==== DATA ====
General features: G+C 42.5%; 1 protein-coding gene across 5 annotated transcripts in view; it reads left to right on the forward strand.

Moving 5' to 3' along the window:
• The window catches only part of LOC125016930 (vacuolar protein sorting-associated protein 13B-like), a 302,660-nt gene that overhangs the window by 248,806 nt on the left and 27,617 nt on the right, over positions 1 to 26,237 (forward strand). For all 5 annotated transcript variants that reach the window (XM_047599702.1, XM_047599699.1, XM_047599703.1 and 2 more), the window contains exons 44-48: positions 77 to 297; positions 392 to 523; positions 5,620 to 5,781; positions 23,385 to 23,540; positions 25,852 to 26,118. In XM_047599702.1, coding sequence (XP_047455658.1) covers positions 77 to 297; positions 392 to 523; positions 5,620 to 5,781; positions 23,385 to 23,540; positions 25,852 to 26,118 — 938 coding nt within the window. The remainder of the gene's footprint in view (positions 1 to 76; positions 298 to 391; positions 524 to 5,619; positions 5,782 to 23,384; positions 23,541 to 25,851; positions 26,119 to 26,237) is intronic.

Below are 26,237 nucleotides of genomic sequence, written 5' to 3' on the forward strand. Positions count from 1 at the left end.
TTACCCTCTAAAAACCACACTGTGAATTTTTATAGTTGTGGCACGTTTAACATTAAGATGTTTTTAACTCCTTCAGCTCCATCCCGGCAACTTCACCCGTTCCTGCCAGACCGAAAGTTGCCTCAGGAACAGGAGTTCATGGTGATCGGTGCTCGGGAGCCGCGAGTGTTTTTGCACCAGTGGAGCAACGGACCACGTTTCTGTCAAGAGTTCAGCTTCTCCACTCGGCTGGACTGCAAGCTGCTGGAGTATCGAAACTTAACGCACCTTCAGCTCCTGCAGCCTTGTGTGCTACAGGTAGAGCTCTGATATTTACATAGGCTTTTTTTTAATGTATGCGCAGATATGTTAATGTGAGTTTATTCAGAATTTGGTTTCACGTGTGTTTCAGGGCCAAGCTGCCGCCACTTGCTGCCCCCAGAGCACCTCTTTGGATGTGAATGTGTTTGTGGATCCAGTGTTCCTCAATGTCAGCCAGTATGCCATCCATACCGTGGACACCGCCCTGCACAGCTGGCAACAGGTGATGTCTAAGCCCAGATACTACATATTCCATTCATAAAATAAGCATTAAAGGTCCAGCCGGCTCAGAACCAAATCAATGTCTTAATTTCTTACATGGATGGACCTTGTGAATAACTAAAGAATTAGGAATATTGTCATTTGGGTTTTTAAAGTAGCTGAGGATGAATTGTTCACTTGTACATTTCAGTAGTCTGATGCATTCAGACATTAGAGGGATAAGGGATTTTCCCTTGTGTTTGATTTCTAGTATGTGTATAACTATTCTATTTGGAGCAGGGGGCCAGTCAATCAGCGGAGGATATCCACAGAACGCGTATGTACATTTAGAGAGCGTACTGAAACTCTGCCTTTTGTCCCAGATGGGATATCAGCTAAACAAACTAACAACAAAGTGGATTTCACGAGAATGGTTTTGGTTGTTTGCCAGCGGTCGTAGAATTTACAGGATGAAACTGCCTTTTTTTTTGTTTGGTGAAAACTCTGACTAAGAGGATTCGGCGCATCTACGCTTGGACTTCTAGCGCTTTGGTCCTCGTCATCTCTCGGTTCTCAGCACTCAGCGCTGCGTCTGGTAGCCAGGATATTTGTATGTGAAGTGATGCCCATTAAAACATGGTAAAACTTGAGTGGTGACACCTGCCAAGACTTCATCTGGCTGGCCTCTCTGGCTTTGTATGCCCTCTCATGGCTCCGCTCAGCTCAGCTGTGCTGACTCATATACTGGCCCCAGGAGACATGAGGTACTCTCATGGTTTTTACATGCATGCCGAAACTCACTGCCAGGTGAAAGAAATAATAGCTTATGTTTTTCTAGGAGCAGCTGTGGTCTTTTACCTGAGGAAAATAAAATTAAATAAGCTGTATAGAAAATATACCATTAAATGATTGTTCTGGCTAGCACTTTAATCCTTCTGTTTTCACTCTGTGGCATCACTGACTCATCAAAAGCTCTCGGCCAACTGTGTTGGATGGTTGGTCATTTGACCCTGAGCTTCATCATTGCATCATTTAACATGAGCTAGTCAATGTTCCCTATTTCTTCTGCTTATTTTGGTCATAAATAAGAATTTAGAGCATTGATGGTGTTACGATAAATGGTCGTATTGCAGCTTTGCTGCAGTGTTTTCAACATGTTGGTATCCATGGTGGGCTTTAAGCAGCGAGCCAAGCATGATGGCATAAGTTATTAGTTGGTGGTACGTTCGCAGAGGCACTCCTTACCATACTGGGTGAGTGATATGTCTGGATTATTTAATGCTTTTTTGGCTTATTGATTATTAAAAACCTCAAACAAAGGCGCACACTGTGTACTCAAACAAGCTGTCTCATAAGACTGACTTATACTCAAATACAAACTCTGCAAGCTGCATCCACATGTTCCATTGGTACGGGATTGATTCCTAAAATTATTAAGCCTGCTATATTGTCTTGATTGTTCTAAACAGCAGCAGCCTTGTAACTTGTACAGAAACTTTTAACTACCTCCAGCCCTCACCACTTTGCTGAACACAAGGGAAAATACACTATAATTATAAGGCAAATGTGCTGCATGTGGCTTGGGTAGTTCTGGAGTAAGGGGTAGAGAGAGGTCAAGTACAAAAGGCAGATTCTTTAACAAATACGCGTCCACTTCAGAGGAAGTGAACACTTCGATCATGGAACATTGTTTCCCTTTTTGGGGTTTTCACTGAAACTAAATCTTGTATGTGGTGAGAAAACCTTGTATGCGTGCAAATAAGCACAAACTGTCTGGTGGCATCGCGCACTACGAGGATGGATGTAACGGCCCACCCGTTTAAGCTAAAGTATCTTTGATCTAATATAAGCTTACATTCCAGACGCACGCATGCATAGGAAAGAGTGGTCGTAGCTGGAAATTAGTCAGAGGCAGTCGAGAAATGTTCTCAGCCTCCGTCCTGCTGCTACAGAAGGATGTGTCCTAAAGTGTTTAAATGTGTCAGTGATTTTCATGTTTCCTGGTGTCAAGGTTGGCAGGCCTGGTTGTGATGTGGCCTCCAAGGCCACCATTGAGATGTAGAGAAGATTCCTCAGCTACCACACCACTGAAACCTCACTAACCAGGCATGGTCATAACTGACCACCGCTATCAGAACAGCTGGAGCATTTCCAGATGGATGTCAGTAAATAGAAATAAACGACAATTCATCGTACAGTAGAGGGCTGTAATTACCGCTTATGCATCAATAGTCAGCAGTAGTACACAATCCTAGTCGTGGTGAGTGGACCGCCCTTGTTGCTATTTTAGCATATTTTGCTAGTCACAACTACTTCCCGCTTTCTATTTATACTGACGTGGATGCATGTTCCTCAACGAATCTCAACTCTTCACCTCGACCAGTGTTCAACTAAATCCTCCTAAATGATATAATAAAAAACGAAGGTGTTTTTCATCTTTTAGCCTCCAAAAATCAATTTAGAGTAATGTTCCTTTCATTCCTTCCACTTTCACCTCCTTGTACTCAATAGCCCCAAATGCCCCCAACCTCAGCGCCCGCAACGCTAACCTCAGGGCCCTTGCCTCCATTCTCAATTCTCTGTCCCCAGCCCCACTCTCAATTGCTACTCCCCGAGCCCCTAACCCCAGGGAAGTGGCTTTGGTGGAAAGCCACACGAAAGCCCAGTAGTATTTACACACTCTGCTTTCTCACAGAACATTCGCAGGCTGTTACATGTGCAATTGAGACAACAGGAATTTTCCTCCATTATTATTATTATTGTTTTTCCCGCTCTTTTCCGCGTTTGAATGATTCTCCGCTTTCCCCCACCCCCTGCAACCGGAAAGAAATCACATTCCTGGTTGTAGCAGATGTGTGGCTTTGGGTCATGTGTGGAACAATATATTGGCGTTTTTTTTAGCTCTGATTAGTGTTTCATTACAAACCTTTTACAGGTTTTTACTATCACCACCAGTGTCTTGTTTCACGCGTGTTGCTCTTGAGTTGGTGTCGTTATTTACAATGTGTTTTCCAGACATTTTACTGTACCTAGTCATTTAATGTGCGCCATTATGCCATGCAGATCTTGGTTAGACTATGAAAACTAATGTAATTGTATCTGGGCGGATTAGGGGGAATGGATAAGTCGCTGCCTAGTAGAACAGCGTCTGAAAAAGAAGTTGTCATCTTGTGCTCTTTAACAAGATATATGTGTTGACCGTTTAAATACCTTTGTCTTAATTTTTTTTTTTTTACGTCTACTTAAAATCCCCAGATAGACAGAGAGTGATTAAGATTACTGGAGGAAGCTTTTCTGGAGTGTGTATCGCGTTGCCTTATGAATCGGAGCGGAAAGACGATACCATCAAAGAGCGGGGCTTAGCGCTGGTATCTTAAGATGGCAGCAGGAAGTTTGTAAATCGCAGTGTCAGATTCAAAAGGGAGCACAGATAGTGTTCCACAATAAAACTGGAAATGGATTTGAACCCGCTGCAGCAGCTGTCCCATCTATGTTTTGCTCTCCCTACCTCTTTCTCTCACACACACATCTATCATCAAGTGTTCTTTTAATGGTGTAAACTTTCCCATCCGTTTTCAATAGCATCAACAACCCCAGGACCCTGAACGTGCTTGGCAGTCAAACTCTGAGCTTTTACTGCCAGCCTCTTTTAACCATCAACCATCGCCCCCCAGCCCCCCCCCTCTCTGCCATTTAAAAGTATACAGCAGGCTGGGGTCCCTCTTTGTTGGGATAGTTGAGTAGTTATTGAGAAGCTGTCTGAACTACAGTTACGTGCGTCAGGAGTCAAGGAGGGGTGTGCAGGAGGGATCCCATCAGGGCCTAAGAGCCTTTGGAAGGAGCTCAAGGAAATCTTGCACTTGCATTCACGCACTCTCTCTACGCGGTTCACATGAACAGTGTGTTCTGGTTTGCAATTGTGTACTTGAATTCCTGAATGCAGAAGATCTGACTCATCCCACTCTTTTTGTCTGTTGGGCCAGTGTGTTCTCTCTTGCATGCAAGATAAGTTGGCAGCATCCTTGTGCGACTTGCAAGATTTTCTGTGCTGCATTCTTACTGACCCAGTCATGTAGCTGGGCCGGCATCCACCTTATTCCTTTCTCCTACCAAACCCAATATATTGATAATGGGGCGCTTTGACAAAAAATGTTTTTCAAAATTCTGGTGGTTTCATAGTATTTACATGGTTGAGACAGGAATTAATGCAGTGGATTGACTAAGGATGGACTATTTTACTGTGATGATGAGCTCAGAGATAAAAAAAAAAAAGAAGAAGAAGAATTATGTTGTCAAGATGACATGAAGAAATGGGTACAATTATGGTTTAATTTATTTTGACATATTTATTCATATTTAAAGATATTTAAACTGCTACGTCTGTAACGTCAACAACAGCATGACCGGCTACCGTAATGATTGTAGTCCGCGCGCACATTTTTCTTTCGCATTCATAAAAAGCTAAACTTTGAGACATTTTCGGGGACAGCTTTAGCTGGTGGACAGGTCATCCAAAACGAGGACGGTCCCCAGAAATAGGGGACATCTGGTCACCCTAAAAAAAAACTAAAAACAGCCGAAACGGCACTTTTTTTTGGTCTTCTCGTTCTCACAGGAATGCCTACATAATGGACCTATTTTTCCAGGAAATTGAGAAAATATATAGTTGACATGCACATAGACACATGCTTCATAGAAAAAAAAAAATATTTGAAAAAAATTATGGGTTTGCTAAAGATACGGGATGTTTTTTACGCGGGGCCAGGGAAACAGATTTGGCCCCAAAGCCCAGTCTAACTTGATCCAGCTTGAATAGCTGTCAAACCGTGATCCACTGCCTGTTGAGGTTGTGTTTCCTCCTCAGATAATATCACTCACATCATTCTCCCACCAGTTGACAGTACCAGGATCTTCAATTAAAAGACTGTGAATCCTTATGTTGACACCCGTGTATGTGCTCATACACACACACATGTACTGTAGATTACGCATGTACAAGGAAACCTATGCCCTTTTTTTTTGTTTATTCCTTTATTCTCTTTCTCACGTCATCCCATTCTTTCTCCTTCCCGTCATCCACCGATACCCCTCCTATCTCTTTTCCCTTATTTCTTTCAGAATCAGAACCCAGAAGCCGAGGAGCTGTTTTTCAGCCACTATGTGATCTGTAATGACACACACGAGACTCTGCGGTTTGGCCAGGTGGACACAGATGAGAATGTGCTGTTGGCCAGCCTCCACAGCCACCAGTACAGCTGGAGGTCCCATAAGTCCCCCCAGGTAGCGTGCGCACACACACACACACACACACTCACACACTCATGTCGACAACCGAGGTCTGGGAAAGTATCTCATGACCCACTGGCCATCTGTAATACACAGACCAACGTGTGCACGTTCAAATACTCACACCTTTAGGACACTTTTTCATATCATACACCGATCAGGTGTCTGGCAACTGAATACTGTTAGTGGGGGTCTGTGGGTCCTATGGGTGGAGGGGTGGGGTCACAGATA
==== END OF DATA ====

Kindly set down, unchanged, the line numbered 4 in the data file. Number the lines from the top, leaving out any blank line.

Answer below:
Below are 26,237 nucleotides of genomic sequence, written 5' to 3' on the forward strand. Positions count from 1 at the left end.